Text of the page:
Here's the original report from the CSM. I may just have to subscribe again.

Tuesday, March 13, 2012

Quote of the day

"Obama is not serving Bush's third term, but Nixon's tenth term."
-Jim Davidson, commenting at Liberal Law

For what it's worth, if you want a clever take on what Nixon's 4th term might have been like, take a gander at the movie "Watchmen"  -- it's not just for comic-book graphic novel geeks.

Tuesday, March 06, 2012

The conservative case against attacking Iran

Public Discourse is a conservative blog that publishes academic-ish essays on various topics. I've sometimes considered taking it off of my blogroll because they do not acknowledge reader responses in any way (neither comments nor trackbacks) and I've found some of their arguments to be just absurd. However, every once in a while they have a gem, and now is one of those times. Here the author applies "Just War" theory to the proposed attacks against Iran. Using this framework, he manages to clearly state the various reasons why attacking Iran is not justified.

Check it out:
Just War and the Iran Crisis « Public Discourse

Tuesday, February 28, 2012

Global Warming libertarians

Peter Gleick, a prominent climate researcher and scientific popularizer, was recently disgraced due to his use of a false pretense to acquire internal Heartland Institute documents. This whole story (starting with the publication of the Heartland documents) is reviving the idea that there is something "libertarian" about denying the science of global warming. For instance, if you look at the story that I linked to, you'll see Heartland described as a "libertarian" think thank.

I cringe at that association, but I regretfully cannot argue that Heartland is just a tag-along in the libertarian movement -- their roots go back to the origins of the "think-tank" component of the libertarian movement.

Since I cannot disown them from the libertarian movement, I can only discredit their approach to climate change, and point out how they discredit the libertarian movement by politicizing science.

With that, I suggest the following blog articles, the first being by Kevin Carson at the Center for a Stateless Society, and the rest being my own thoughts as published at the (defunct) Freedom Democrats blog:
Unfortunately, these writings do not address all relevant issues, but should make the point that global warming denial is not a libertarian position. We all need to come to grips with the fact that human activity can change the climate, and this will only become more true in the future as our technologies advance. Libertarianism can handle this reality as well as any other ideology can.

Activism: looking in, looking out (libertarians and climate science)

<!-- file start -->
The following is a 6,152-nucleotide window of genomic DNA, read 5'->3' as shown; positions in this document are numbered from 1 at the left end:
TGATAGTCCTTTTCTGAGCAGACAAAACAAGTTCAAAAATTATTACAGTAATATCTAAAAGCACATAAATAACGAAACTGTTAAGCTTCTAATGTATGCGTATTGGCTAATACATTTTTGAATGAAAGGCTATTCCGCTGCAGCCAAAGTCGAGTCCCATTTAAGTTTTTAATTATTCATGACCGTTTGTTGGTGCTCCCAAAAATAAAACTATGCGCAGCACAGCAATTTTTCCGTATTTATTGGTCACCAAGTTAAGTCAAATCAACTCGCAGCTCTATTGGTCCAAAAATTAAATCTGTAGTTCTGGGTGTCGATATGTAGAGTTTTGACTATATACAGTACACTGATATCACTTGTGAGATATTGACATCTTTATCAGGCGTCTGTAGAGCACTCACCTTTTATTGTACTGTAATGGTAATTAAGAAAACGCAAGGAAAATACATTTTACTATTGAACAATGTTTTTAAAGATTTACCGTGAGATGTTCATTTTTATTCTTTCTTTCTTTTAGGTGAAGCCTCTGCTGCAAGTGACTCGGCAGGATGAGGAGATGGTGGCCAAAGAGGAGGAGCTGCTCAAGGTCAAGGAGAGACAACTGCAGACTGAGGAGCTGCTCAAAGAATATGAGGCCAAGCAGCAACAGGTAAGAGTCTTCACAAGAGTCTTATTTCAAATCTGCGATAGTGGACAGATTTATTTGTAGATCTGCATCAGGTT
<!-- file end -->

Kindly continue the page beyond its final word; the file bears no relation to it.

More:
Originally published at Freedom Democrats in 2009

The main goal of ideological advocacy is expand the influence of a particular ideology among the general public. I define an ideological movement as a group of advocates for an overlapping set of ideologies, who recognize their shared interests. These advocates will frequently look to each other for intellectual and material resources, which aid them in their primary task of expanding the influence of their ideologies. While most of their attention will focus on contrasting their own ideology against others that influence the general public, some of their attention will be focused inwards--evaluating disagreements within the movement.

While there are definitely benefits to some degree of introspection within the movement, I've noticed a tendency for people to go overboard and focus on internal squabbles to the detriment of the original goal of advocacy. There are probably many reasons for such navel-gazing, ranging form a concern with one's own social circle to finding more satisfaction to debating with others who share at least a few common assumptions, but I don't want to get too deep into that speculation. What I want to focus on here is an example of productive introspection, and how a lot of people seemed to miss the point.

Over at the Center for a Stateless Society, Kevin Carson wrote an essay called "Libertarians for Junk Science". I thought it was a very well focused and relevant essay. He starts with the premise that there is a scientifically valid risk of man-made climate change, that will cause major harm in at least a few ways. This has long been the mainstream opinion among scientists, and it has finally become the mainstream opinion among the public. Carson takes a faction of libertarians to task for obsessively denying the science here, accusing them of providing a disservice both to science and libertarianism.